Mr Lucas said that despite indications that Christmas spending will once again be strong this year, the increase in sales is not being reflected in the movement of retail stocks on the Australian market.
"We’re starting to get the read of what’s ahead right now. Right now is the peak period for online selling, we’ve had Singles’ Day over in China and this Friday is Black Friday. Black Friday sales are a really good gauge for overall omni-channel movements, and I think what we’ve seen so far is things are pretty elevated. Revenue is pretty reasonable but the translation into the markets just hasn’t been there. That’s the interesting thing out of it," he said.
"The best way to gauge what is ahead in the lead up to Christmas and get an understanding is probably by listening to consumer confidence. Westpac’s consumer confidence numbers for the past two or three months have actually been on the up. So, there’s a little more optimism as consumer belief in our family finances has improved, our belief in our employment has improved and our belief in the economy over the next 12 months has improved quite markedly. So, there is reading indicators that suggest that Christmas could be reasonable."
He noted a distinct drop in the performance of bricks and mortar apparel retailers on the market of late, companies that have traditionally been strong this time of year.
"What has also been quite apparent from all of this is the divide between apparel and pretty much everything else. Apparel, on online sales, is quite heavily up, but sales are done on discount and they’re relying on volume. That’s leading to bricks and mortar issues, which we’ve seen throughout the year with private firms going bankrupt and some retailers’ shares going into freefall. On the other side, you are still seeing these businesses produce reasonable numbers. I wouldn’t say it’s shooting the lights out, but it’s there. So, this sort of gives you a base case," said Mr Lucas.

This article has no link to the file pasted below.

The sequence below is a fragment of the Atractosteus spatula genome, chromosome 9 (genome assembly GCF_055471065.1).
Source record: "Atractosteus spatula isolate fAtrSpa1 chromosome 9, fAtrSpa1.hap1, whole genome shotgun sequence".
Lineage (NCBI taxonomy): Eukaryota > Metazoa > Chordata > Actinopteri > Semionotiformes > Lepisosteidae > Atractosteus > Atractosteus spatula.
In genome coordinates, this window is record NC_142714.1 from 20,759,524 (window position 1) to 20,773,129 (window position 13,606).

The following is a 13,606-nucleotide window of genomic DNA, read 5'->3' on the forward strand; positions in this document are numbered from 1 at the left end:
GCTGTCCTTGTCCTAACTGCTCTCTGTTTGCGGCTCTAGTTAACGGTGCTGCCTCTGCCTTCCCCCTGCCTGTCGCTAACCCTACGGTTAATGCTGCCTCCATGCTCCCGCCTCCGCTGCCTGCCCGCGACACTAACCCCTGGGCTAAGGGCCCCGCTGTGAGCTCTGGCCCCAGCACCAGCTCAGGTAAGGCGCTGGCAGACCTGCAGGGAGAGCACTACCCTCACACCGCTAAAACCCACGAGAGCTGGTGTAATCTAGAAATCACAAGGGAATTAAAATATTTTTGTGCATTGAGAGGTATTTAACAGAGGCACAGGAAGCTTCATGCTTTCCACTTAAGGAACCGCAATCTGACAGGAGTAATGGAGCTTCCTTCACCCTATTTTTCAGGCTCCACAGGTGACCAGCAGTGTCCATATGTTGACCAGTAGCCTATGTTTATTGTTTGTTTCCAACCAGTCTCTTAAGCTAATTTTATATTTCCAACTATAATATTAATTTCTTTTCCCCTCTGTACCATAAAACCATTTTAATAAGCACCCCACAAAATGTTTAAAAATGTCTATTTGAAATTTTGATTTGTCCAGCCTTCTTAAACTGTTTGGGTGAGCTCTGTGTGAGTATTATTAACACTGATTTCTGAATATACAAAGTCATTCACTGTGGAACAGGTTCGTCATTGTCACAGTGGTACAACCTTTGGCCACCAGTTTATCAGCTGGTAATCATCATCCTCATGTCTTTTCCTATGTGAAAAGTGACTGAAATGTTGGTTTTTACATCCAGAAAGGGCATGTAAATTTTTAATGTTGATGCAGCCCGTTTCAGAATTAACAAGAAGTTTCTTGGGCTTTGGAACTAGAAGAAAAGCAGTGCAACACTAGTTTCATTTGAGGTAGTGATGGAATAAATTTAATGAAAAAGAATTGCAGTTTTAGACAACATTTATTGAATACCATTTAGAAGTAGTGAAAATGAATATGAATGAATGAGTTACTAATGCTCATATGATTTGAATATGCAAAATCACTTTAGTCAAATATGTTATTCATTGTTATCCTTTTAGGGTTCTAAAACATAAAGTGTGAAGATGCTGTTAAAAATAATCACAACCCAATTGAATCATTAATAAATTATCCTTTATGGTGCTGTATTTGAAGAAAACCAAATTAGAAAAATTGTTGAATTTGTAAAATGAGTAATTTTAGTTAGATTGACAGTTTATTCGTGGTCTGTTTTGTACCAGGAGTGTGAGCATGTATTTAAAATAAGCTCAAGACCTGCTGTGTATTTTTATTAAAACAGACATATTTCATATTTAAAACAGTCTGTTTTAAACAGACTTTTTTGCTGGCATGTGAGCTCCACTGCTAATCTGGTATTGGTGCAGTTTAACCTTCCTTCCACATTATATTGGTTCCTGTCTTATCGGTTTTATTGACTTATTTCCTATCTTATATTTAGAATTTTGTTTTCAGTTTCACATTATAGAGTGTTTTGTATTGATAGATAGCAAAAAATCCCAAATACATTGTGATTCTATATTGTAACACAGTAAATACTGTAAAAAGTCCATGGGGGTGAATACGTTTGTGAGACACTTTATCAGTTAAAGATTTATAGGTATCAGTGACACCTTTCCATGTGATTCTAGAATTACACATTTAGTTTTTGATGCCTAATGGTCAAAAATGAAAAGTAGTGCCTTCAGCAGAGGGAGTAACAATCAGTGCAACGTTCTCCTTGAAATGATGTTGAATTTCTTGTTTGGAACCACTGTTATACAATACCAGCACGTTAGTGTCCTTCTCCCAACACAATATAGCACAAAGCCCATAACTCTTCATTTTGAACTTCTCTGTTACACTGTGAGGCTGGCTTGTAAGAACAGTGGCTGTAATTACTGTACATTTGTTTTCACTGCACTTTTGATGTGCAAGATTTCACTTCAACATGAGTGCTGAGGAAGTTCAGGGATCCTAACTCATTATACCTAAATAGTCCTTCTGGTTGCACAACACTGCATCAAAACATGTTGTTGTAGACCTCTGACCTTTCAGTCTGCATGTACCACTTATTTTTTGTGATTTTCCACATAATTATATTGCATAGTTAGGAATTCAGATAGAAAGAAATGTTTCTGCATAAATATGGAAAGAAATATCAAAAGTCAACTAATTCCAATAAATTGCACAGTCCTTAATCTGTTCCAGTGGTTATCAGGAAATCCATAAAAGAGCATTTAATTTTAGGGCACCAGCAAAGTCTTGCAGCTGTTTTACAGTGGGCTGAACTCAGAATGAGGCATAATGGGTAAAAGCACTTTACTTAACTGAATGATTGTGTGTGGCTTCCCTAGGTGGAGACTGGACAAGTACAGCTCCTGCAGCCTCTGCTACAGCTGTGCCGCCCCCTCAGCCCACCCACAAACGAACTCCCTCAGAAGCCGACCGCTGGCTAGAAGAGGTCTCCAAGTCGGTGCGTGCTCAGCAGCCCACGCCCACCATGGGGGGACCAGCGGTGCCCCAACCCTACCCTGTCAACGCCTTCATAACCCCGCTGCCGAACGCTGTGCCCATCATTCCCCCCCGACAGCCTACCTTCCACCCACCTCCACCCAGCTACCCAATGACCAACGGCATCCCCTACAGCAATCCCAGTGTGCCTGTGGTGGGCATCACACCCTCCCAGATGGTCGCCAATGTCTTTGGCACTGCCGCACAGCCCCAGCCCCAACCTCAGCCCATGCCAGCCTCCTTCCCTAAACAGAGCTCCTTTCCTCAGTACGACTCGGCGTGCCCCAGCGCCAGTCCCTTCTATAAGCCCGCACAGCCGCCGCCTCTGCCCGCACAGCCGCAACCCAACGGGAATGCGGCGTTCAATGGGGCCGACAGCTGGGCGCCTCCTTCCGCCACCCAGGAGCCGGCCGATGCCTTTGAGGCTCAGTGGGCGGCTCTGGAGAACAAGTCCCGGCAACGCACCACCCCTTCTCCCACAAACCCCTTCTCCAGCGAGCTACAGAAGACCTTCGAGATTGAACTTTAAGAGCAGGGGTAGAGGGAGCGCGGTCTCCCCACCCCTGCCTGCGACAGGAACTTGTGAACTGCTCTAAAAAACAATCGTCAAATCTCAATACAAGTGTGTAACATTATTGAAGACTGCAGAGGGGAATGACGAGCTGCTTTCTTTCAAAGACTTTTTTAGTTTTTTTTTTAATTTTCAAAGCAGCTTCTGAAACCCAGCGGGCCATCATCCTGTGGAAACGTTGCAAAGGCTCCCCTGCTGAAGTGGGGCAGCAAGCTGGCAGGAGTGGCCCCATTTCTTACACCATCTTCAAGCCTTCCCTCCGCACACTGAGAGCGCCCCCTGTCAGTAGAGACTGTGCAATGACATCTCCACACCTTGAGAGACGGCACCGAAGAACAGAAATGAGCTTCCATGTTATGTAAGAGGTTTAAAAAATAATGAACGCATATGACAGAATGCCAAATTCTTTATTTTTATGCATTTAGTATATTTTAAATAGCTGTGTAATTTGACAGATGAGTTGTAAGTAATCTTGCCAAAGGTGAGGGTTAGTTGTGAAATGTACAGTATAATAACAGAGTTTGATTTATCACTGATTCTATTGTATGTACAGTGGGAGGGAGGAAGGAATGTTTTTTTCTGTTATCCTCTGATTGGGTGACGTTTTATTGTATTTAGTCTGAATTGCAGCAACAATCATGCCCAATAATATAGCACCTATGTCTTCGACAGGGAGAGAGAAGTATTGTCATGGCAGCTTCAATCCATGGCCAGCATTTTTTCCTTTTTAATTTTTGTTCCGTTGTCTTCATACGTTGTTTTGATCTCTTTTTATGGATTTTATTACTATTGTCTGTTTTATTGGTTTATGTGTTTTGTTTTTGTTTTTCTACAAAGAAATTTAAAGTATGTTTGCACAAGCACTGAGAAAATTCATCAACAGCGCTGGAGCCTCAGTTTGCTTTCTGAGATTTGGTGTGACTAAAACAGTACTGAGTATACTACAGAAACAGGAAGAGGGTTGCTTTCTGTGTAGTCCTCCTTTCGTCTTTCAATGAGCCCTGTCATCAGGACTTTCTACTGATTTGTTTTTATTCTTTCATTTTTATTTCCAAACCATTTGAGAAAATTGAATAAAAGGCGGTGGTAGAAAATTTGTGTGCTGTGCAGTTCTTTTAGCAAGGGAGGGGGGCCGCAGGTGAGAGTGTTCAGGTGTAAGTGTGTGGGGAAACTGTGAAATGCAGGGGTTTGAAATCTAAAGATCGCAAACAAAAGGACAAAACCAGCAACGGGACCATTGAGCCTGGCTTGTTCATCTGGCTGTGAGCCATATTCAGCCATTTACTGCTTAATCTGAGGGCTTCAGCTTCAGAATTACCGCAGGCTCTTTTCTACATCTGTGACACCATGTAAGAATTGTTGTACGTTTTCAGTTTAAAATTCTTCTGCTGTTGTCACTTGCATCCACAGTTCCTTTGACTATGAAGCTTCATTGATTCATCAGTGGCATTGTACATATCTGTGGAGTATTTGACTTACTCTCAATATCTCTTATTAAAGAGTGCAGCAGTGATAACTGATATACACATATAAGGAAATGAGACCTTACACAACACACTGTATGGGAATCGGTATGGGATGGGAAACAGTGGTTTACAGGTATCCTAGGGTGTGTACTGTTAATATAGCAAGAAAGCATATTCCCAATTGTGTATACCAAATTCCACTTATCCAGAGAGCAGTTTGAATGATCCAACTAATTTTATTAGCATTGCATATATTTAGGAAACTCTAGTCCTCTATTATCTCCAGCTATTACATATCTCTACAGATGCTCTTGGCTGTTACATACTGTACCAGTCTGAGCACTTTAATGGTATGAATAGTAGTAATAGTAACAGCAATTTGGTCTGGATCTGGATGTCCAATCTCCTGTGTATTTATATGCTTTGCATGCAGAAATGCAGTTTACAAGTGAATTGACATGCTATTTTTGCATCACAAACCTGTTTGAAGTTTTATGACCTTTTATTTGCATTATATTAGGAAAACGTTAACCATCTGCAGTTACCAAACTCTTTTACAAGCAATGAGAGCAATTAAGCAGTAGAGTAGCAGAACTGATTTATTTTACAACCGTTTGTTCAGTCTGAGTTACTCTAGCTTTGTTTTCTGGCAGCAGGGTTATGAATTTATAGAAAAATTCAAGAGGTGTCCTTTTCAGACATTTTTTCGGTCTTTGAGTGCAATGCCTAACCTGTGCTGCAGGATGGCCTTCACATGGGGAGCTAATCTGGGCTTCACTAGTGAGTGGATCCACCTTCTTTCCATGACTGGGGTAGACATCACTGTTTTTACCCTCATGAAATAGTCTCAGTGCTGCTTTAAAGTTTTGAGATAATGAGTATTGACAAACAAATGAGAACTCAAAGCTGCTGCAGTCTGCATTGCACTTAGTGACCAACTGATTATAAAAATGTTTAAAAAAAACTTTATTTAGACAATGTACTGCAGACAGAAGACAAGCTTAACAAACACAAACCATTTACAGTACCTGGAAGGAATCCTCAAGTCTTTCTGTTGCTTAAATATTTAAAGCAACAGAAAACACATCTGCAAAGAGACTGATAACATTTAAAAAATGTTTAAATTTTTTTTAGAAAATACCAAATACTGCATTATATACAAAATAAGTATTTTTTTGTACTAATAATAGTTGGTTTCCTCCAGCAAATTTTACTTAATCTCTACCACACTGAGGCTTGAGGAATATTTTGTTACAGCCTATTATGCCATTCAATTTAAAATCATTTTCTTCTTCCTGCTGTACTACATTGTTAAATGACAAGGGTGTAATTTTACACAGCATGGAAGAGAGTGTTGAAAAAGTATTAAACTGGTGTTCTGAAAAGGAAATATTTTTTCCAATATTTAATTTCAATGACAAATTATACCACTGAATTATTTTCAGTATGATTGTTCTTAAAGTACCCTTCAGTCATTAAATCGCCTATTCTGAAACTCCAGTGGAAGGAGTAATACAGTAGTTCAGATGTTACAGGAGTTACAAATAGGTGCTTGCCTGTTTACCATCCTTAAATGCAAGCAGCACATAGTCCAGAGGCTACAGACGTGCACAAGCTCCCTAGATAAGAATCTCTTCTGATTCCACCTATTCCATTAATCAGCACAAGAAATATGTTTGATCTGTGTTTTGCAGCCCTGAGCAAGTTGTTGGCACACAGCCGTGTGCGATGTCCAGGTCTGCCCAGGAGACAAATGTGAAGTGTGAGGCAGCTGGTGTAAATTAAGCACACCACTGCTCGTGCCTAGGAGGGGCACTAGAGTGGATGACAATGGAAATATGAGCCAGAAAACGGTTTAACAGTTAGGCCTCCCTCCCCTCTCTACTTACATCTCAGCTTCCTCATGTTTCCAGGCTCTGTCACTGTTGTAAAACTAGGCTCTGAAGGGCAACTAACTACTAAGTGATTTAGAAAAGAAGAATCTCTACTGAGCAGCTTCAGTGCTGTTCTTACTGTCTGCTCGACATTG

"What is being seen is a divide between bricks and mortar and online, and a divide between apparel and pretty much everything else.
"I certainly don’t see any value or opportunities in any apparel. Some of the brands do quite well, but many of the Australian retail groups have been very average due to relying on niche businesses supporting the overall business. It’s certainly not grabbing my attention as it once did."
The global view
He recommended that investors turn to the international retail investments, albeit in the online space, as traditional retailers appear to be lacking in performance across most of the Western markets.
"Internationally, bricks and mortar retail is also not standing out to me at the moment, unfortunately. The biggest issue for equity listed discretionary stocks is margin. Revenue is not bad, but because of lower levels of competition and the increase of online selling, margins are under real pressure. This is because apparel in the online space is based on high-volume turnover at low margins, offering as high quality, cheap product that they can," said Mr Lucas.
"In all honesty, if I was looking at discretionary, I’d probably be looking at online providers overseas rather than looking at the Australian opportunities."